The next menu won’t need much attention except for the Input Level option. By default its set to Auto and it will clip signal information above white and below black. If you want to see this detail, you’ll have to change it to Enhanced. There’s also a Super White setting which restores the above white levels but still clips black below level 16.
The third menu, Installation, is where you’ll find the lens memory feature. It allows you to set zoom, shift, and focus options then save them to one of five memory slots. This is perfect for those using a cinemascope screen without an anamorphic lens. Once the movie starts, simply select the memory for widescreen and watch those black bars disappear off the top and bottom of your screen.
The only other thing I checked out in the remaining menus was the Pixel Adjust function. If you see any color tint in a white field pattern, or color fringing around fine image details, you can fix it with this convergence control. While it effectively addresses these issues, it will reduce resolution. My sample had perfect convergence already so I didn’t need to make any adjustments.
To calibrate the X500R I chose the Natural mode and created custom setups for color, color temp, and gamma. There is more detail on this in the benchmark section. In my theater, Low lamp power was enough to get me to 18 footLamberts peak output which is plenty of light. It also means there is virtually no fan noise. The High setting increases fan speed but it’s still pretty quiet.
JVC included a 3D emitter and a pair of glasses with my press sample. I plugged the emitter into the back of the X500R and charged the glasses via USB from my computer. Pairing the glasses requires two presses of the power button once the projector is in 3D mode.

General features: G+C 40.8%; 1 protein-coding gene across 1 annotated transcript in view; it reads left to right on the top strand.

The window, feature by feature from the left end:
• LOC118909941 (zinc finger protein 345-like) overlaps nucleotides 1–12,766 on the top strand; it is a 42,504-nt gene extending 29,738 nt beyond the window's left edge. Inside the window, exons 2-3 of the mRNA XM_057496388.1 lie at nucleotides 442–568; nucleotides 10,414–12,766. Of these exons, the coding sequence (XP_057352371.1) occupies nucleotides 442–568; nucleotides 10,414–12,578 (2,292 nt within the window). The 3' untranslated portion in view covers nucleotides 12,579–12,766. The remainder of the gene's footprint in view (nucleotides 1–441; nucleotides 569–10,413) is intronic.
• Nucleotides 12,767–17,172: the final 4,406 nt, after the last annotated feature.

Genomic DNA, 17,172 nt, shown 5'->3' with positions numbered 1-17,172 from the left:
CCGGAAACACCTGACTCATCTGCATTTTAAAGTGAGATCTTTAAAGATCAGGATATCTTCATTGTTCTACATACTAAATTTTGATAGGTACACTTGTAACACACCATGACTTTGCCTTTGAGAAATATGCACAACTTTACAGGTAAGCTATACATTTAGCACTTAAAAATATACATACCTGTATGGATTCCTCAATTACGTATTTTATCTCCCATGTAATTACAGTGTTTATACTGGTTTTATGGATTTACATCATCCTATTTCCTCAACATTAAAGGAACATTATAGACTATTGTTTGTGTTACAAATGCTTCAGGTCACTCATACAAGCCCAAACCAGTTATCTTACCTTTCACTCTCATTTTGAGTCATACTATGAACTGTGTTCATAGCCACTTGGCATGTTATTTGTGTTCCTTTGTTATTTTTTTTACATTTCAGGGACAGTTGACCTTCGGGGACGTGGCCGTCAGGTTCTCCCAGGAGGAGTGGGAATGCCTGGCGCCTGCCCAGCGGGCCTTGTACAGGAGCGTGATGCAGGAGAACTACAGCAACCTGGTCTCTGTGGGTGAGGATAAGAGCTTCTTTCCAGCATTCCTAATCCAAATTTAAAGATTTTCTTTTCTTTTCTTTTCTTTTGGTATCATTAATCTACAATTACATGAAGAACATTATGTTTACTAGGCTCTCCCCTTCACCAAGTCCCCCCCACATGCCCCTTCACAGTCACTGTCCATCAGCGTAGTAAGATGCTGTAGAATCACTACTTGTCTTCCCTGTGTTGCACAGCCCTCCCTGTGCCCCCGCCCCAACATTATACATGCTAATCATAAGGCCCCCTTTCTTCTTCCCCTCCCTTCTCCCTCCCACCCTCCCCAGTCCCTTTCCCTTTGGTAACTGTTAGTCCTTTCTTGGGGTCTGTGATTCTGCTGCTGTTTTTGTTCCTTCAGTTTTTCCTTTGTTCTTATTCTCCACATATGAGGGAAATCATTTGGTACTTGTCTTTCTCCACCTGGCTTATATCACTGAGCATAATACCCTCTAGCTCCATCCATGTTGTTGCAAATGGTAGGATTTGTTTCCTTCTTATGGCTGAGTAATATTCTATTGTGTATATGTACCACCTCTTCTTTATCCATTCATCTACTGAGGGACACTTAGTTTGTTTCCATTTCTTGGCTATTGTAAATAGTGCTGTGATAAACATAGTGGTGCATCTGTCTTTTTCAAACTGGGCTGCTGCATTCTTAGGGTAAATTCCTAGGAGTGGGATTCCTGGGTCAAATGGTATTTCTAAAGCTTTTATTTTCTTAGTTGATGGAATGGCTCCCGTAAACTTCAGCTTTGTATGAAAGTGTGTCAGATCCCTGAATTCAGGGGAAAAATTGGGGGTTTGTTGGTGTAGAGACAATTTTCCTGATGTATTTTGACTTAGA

Now that everything is properly tweaked, let’s watch some movies!
The JVC DLA-X500R D-ILA 3D Projector In Use
The image from the X500R must truly be seen to be believed. I’ve seen many adjectives written about the other new JVC models like intoxicating, addictive, and compelling. Yeah, it’s all those and more! Oh, and don’t forget breathtaking. Contrast is on another level from any other projector I’ve seen to date. And that’s without the excellent auto-iris. Even in its native state, it was like watching a giant plasma TV in my theater.
Dune is a classic sci-fi flick from 1984 that has been given an excellent treatment on Blu-ray. That being said, it long pre-dates the digital age and therefore has plenty of soft imaging, film grain, and obvious use of compositing in its special effects. The opening scenes in the Emperor’s palace were quite a surprise to me. All the actors are dressed in black costumes and the background is a brightly-lit gold. Everyone literally popped out from the screen; like it was 3D only it wasn’t. This is contrast and clarity at its finest.
Of course this projector will show you the bad as well as the good. During the sequence in Paul’s quarters, when Gurney approaches from behind to begin shield practice, the image suddenly goes soft just before the body shield effect comes into play. It didn’t impact my enjoyment of the film but when a display renders detail this well, you’re going to see some things not necessarily intended to be seen.
I tried both the 3D conversion feature and the Clear Motion Drive (frame interpolation) during this film. I experienced a nice surprise when I watched scenes from Dune in 3D. While darker material didn’t look any different, the brighter sequences rendered a decent 3D effect. This is about the best conversion I’ve seen outside of a 4K television.
Clear Motion Drive has been on JVC projectors for several generations now. It makes a noticeable improvement in motion resolution but the net effect always looks flat and un-natural to me. The X500R has two settings, Low and High. Even the Low setting was too much for my taste. There were no artifacts like screen tears present, which is a good thing.
Turning to Zack Snyder’s Superman reboot Man of Steel, gave the X500R a chance to strut its stuff with a reference-quality transfer. It didn’t disappoint in the slightest. Again the characters just popped from the background in a way I truly haven’t seen before. There is plenty of deep dark material in this film and at no time did I see a loss of detail. This is truly the first display that I can say matches contrast performance with my Pioneer Kuro plasma TV. And as you’ll see in the benchmarks, the numbers support my perception.
Casino Royale is a great film to watch for its warm natural color and its excellent black & white opening chapter. During said opening, I saw lots of film grain which softened detail somewhat. In this case, perhaps the X500R’s clarity was a little TOO good! Once the film switched to color, the grain went away and all I saw were lush saturated hues and more of that phenomenal clarity. The brightest portions had a virtually endless sense of depth and dimension that was truly compelling.